Showing posts with label Gamestop. Show all posts
Showing posts with label Gamestop. Show all posts

Wednesday, December 20, 2017


I was so tempted to add Gamestop, symbol, GME as my last 2017 Dividend Machine.  I have just $3,400 to invest to finish up the 2017 Portfolio.   But Gamestop while interesting has two strikes again being a Dividend Machine:  problematic revenue growth and anemic dividend growth.

  • Revenue Growth should follow changes in strategic plan
  • Dividend Growth is anemic disqualifying GME as a Dividend Machine
  • Fundamentals are solid

REVENUE GROWTH is a problem

One problem with GME is the entire business model.  They have been a bricks and mortar retailer in a hot commodity, video games.  Competition from streaming and other technology are real threats.  They are making changes to their game plan these changes are the catalyst that I think makes it at least a safe short term dividend play.

GameStop expects to enhance collectibles business to approximately $650-$700 million during fiscal 2017 and anticipates becoming a $1 billion business by the end of fiscal 2019. Earlier, management had stated that it remains optimistic about non-physical gaming businesses and expects this category to reach approximately 50% of operating earnings by the end of fiscal 2019.

posted by Zacks Nov 2017

The changes noted above suggest to me that GME is making the right changes.


GME's dividend yield is quite good.  Currently GME pays a quarterly dividend of $.38 per share.  This is an annual yield of 8.3% at the current price of $18.25.   However, their dividend history is weak.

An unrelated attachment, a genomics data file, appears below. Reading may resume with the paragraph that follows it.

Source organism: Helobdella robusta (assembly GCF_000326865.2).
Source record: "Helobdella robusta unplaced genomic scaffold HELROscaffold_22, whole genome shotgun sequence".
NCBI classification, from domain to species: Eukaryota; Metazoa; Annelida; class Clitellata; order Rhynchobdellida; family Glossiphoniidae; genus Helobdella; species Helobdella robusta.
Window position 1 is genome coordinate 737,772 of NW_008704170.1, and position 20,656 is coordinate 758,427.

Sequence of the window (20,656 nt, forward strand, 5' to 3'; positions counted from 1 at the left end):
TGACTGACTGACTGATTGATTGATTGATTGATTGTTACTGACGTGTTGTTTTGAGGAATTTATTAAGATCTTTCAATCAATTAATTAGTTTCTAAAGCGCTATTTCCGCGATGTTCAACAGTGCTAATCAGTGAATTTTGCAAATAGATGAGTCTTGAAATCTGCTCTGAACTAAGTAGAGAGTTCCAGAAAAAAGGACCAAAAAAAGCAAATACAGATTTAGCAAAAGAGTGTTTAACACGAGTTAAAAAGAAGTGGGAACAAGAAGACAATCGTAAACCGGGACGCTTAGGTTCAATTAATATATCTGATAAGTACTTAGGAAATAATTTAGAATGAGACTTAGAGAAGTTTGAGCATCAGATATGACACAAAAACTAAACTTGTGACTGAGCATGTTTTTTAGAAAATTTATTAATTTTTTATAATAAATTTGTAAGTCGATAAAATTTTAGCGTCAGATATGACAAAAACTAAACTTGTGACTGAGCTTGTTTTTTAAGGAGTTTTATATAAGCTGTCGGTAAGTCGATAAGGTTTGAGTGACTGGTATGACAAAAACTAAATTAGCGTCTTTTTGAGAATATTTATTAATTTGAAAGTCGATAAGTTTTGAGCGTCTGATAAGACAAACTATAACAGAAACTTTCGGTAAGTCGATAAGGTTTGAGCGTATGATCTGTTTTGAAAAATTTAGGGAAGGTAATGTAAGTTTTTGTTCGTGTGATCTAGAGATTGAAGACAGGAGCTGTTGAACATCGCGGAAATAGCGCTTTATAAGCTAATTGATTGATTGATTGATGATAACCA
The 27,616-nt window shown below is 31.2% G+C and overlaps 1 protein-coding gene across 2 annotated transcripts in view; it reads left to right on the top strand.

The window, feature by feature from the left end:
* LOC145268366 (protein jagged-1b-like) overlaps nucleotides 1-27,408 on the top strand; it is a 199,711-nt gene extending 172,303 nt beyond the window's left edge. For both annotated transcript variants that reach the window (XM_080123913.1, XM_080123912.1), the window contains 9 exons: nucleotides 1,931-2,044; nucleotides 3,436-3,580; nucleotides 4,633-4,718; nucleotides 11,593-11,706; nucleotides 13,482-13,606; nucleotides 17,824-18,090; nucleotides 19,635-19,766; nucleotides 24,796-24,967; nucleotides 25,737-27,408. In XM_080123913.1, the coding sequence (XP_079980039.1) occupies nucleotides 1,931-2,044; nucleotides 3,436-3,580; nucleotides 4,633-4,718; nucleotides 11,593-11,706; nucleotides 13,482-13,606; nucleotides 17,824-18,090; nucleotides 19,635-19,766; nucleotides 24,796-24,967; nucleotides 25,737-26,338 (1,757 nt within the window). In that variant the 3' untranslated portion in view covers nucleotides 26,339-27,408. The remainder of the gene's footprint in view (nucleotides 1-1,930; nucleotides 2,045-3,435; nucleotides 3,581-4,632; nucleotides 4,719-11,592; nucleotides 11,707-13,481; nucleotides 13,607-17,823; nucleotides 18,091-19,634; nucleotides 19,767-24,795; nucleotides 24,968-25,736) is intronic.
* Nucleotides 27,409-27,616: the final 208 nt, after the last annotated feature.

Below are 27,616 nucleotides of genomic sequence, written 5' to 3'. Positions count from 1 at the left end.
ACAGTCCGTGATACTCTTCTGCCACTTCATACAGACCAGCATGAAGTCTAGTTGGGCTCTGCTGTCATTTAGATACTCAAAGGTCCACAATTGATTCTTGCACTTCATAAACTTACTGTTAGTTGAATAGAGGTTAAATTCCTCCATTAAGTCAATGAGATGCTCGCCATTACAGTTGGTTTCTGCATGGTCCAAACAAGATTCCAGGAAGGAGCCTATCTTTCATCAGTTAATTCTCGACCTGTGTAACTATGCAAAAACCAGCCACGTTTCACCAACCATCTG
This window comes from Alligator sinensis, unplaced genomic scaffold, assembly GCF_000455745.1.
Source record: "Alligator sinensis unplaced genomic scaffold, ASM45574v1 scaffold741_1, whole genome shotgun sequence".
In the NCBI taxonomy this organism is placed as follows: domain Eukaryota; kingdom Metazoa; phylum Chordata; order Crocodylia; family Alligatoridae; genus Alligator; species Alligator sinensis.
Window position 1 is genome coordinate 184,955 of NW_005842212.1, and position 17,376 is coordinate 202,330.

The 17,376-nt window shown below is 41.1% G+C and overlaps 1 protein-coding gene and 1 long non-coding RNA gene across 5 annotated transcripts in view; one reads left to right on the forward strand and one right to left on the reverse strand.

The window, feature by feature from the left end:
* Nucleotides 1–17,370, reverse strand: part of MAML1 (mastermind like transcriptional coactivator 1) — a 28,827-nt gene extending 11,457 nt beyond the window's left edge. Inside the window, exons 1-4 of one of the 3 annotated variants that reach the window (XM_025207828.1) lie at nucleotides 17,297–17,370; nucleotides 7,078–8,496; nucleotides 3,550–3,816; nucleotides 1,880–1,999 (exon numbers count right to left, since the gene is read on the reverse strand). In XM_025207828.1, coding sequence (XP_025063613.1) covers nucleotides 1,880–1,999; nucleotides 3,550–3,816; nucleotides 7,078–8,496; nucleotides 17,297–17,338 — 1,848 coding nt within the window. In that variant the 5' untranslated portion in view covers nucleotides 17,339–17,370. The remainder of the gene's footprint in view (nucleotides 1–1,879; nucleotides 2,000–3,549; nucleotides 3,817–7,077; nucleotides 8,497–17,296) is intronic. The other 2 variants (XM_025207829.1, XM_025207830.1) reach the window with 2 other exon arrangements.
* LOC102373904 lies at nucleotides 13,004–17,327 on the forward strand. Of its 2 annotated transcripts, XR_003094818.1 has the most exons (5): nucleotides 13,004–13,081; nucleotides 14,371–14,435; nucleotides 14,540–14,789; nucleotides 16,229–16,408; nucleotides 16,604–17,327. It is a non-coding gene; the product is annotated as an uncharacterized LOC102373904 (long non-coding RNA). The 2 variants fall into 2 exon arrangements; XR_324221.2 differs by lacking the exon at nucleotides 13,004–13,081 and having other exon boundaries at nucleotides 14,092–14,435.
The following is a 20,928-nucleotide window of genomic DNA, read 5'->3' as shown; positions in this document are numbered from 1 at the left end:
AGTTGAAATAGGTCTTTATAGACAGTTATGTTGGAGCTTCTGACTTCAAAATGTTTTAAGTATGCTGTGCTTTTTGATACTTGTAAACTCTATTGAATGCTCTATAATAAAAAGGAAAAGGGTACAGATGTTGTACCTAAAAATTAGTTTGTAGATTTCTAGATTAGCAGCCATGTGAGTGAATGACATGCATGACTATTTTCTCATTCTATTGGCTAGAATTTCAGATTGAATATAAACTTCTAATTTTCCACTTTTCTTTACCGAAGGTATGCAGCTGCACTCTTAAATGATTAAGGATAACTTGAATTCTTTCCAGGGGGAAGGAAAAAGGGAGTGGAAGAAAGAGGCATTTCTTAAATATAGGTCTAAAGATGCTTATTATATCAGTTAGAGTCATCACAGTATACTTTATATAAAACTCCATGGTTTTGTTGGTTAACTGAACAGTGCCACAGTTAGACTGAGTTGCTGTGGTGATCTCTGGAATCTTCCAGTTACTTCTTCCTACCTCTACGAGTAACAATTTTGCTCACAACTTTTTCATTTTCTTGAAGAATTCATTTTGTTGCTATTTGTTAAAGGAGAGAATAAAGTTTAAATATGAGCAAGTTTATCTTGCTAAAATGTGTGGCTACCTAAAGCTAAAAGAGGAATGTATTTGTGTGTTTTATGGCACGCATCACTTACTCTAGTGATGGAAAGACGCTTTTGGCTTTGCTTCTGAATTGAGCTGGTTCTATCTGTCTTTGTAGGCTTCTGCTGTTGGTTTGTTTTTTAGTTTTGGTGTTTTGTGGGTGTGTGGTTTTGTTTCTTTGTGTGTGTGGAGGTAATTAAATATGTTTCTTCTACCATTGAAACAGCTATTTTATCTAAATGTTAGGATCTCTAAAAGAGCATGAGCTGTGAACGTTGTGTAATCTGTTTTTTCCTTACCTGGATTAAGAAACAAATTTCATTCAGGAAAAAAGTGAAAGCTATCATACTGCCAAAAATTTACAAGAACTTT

Any dividend increase is appreciated and once revenue growth returns, perhaps dividend growth will improve as well.

Technically GME qualifies as a Dividend Machine using a 3 year dividend history.  In 2014 their quarterly dividend was $.33 and today it is $.38.  That is an annual growth rate of just over 5%.  But most recent increases have been just a penny which is only a 2.7% increase.  My goal is 4% or more dividend growth.


GME's stock price has been pummeled because analysts think they are mired in a dying industry.  But as I suggested earlier, they are making changes and it is beginning to show up.

Balance sheet is good with a D/E (debt to equity) ratio of .3616.  With a P/E ratio just above 5, I am willing to take a little risk.  Moreover, EPS, even during these difficult times is much higher than dividends paid out.


As an income investor, I love yield but I also love calls.  It is hard to predict when good calls are out there.  I like a minimum of 1% yield for the call premium and no less than an 8% capital gain should my shares be called away.  I do find it a bit unusual that a stock with such a dividend yield also has some calls available.

I have held GME a long time.   The yield keeps me in it.  I try to ignore the price collapse.  I am adding and selling two calls.   One is a February call and the other is an April call. 

February GME Call

I like the 12.33% return in just 58 days.

April GME Call

My readers know that I rarely sell a call with expiration that is more than 90 days out.  I am making an exception to  my rule because GME does not have March calls and I need an expiration date after March 10 (the expected next ex-dividend date) to capture the dividend.